Page:A biographical dictionary of eminent Scotsmen, vol 6.djvu/44

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414 JOHN LESLIE.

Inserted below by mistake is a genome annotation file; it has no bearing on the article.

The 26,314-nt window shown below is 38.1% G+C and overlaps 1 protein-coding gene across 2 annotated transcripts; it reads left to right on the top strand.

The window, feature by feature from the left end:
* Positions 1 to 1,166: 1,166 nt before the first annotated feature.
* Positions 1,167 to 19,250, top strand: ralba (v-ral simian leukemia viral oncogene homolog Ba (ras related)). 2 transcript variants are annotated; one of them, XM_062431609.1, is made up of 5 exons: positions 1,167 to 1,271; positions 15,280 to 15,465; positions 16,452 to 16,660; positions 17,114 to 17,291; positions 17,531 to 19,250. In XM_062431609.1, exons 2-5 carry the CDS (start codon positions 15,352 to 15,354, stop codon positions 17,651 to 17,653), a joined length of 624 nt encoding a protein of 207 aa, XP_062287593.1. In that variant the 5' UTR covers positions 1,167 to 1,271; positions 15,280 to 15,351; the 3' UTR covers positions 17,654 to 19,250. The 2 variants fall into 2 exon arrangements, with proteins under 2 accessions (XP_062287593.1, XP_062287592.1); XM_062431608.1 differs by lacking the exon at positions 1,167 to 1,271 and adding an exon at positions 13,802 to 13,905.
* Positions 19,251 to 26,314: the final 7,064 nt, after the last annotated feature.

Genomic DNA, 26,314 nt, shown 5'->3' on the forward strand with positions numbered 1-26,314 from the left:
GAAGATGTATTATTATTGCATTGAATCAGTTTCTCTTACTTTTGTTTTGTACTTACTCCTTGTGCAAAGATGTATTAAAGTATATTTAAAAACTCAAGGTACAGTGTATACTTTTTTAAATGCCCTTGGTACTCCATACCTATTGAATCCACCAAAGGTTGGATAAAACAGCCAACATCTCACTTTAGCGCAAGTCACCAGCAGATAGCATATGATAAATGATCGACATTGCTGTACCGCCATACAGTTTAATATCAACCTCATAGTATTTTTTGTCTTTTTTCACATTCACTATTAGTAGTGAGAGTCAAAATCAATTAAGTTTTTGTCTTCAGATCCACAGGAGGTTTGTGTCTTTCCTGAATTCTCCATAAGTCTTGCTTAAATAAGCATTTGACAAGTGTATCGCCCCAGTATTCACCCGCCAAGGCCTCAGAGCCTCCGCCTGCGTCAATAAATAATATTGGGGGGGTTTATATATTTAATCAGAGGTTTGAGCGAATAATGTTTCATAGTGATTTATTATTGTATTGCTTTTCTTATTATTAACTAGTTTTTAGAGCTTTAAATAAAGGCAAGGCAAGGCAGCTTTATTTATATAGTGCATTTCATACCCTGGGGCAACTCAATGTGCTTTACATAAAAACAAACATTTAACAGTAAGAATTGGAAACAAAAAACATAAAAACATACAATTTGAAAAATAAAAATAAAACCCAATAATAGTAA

Romish faith, and appeared on lli.it side in the famous disputation at Edinburgh in 15GO. When it was resolved to bring over the young queen from France to assume the government of her native country, Leslie was the chief deputy sent to her by the catholics to gain her exclusive favour for that party ; but though he had the dexterity to arrive before the protestant deputation, he was not suc- cessful. Leslie, however, returned to Scotland in the queen's company, and was appointed by her a privy councillor and one of the senators of the college of justice. In 1564 the abbey of Lindores was conferred upon him, and he was soon after promoted to the bishopric of Ross ; offices catholic in form, but which now referred to little more than certain temporalities to which they con- ferred a title. Leslie was one of the sixteen commissioners appointed in this reign to revise the Scottish laws, and it was chiefly owing to his care that the volume of the acts of parliament, usually called the Black Acts, from its being printed in the old English character, was given to the world in the year 1566. The name of the bishop of Ross derives its chief lustre from the steadfastness and zeal with which he adhered to the fortunes of his royal mistress, after they had experienced the remarkable reverse which is well known to have befallen them. When Mary had become an almost' hopeless captive in England, this amiable prelate, at the hazard of all his temporal enjoyments, continued to ad- here to her, and to exert himself in her behalf, with a fidelity which would have adorned any cause. He was one of her commissioners at the conference of York in 1568 ; on which occasion he defended her with a strength of reason- ing, which is allowed to have produced a great impression, though it did not de- cide the argument in her favour. He afterwards appeared as her ambassador at the court of Elizabeth, to complain of the injustice done to her ; and if the English princess had not been a party interested in the detention of his mistress, his solicitations could have hardly failed of effect. When he found that entrea- ties and appeals to justice were of no avail, he contrived means for the escape of the queen, and planned the project for her marriage to the duke of Norfolk, which ended in the execution of that unfortunate nobleman. Leslie was ex- amined in reference to this plot, and notwithstanding his privileges as an am- bassador, which he vainly pleaded, was committed prisoner, first to the isle of Ely, and afterwards to the tower of London. It appears to have been during this confinement, that he wrote the historical work by which his name is now chiefly known. In 1573 he was liberated from prison, but only to be banished from England. He then employed himself for two years in soliciting the interfer- ence of the continental princes in behalf of his mistress, but without obtaining for her any active assistance. Even with the pope, whom he requested to use his influence with these princes, he met with no better success. While at Rome, he published his history in Latin, under the title of " De Origine, Moribus, et Rebus Gestis Scotorum." This appeared in 1 578: next year, having removed to France, he was made suffragan and vicar-general of the archbishopric of Rouen, in Normandy, and while visiting the diocese, was apprehended and thrown into prison, and obliged to pay three thousand pistoles, to prevent his being given up to Elizabeth. During the remainder of the reign of Henry III., he lived un- molested ; but on the accession of the protestant Henry IV., who was the strict ally of Elizabeth, he fell again into trouble. In the course of his visitation of the diocese in 1590, he was once more thrown into prison, and forced to purchase his freedom at the same expense as before. In 1593 he was made bishop of Constance, but being now apparently tired of life, which for many years had presented only disappointments and vexations, he soon after retired into a monastery at Gurtenburg, about two miles from Brussels, where he spent the re- mainder of his days in tranquillity. He died, May 31st, 1596, and lies buried